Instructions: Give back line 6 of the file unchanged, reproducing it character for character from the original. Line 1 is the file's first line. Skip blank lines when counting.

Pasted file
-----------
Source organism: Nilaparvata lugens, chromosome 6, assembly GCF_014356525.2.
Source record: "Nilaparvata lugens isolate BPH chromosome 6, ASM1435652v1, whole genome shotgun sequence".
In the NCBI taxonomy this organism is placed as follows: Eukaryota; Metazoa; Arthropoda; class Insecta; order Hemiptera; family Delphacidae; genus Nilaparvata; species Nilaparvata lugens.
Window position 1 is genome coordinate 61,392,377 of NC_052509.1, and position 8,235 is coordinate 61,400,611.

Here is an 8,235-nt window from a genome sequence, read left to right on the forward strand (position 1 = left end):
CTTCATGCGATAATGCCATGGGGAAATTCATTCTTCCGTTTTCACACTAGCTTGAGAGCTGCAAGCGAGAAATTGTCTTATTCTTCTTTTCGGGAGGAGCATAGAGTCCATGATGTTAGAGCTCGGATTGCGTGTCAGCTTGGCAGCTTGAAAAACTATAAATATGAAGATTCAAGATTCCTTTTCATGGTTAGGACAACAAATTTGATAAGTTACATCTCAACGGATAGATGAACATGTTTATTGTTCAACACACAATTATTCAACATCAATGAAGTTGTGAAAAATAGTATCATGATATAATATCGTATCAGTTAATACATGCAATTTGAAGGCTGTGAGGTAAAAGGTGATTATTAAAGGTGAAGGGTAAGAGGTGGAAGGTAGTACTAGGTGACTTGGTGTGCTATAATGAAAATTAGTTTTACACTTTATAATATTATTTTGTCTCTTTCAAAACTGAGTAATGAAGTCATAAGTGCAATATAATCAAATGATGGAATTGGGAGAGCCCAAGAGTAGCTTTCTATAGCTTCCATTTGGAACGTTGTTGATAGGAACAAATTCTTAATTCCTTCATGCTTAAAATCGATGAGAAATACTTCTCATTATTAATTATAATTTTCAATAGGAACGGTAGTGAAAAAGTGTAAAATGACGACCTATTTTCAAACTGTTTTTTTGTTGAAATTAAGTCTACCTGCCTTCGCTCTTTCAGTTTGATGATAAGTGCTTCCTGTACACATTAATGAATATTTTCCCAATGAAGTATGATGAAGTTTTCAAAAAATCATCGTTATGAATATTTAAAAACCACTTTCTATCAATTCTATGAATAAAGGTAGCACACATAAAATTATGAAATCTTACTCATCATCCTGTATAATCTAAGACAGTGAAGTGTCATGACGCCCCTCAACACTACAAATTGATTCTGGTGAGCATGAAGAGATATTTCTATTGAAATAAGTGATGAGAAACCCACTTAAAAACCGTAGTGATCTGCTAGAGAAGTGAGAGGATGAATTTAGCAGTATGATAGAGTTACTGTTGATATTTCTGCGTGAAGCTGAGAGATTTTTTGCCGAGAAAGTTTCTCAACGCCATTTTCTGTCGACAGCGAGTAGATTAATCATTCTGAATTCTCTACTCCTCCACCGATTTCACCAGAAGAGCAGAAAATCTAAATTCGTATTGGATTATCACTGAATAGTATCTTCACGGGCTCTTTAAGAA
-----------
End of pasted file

CTTCATGCGATAATGCCATGGGGAAATTCATTCTTCCGTTTTCACACTAGCTTGAGAGCTGCAAGCGAGAAATTGTCTTATTCTTCTTTTCGGGAGGAGCATAGAGTCCATGATGTTAGAGCTCGGATTGCGTGTCAGCTTGGCAGCTTGAAAAACTATAAATATGAAGATTCAAGATTCCTTTTCATGGTTAGGACAACAAATTTGATAAGTTACATCTCAACGGATAGATGAACATGTTTATTGTTCAACACACAATTATTCAACATCAATGAAGTTGTGAAAAATAGTATCATGATATAATATCGTATCAGTTAATACATGCAATTTGAAGGCTGTGAGGTAAAAGGTGATTATTAAAGGTGAAGGGTAAGAGGTGGAAGGTAGTACTAGGTGACTTGGTGTGCTATAATGAAAATTAGTTTTACACTTTATAATATTATTTTGTCTCTTTCAAAACTGAGTAATGAAGTCATAAGTGCAATATAATCAAATGATGGAATTGGGAGAGCCCAAGAGTAGCTTTCTATAGCTTCCATTTGGAACGTTGTTGATAGGAACAAATTCTTAATTCCTTCATGCTTAAAATCGATGAGAAATACTTCTCATTATTAATTATAATTTTCAATAGGAACGGTAGTGAAAAAGTGTAAAATGACGACCTATTTTCAAACTGTTTTTTTGTTGAAATTAAGTCTACCTGCCTTCGCTCTTTCAGTTTGATGATAAGTGCTTCCTGTACACATTAATGAATATTTTCCCAATGAAGTATGATGAAGTTTTCAAAAAATCATCGTTATGAATATTTAAAAACCACTTTCTATCAATTCTATGAATAAAGGTAGCACACATAAAATTATGAAATCTTACTCATCATCCTGTATAATCTAAGACAGTGAAGTGTCATGACGCCCCTCAACACTACAAATTGATTCTGGTGAGCATGAAGAGATATTTCTATTGAAATAAGTGATGAGAAACCCACTTAAAAACCGTAGTGATCTGCTAGAGAAGTGAGAGGATGAATTTAGCAGTATGATAGAGTTACTGTTGATATTTCTGCGTGAAGCTGAGAGATTTTTTGCCGAGAAAGTTTCTCAACGCCATTTTCTGTCGACAGCGAGTAGATTAATCATTCTGAATTCTCTACTCCTCCACCGATTTCACCAGAAGAGCAGAAAATCTAAATTCGTATTGGATTATCACTGAATAGTATCTTCACGGGCTCTTTAAGAA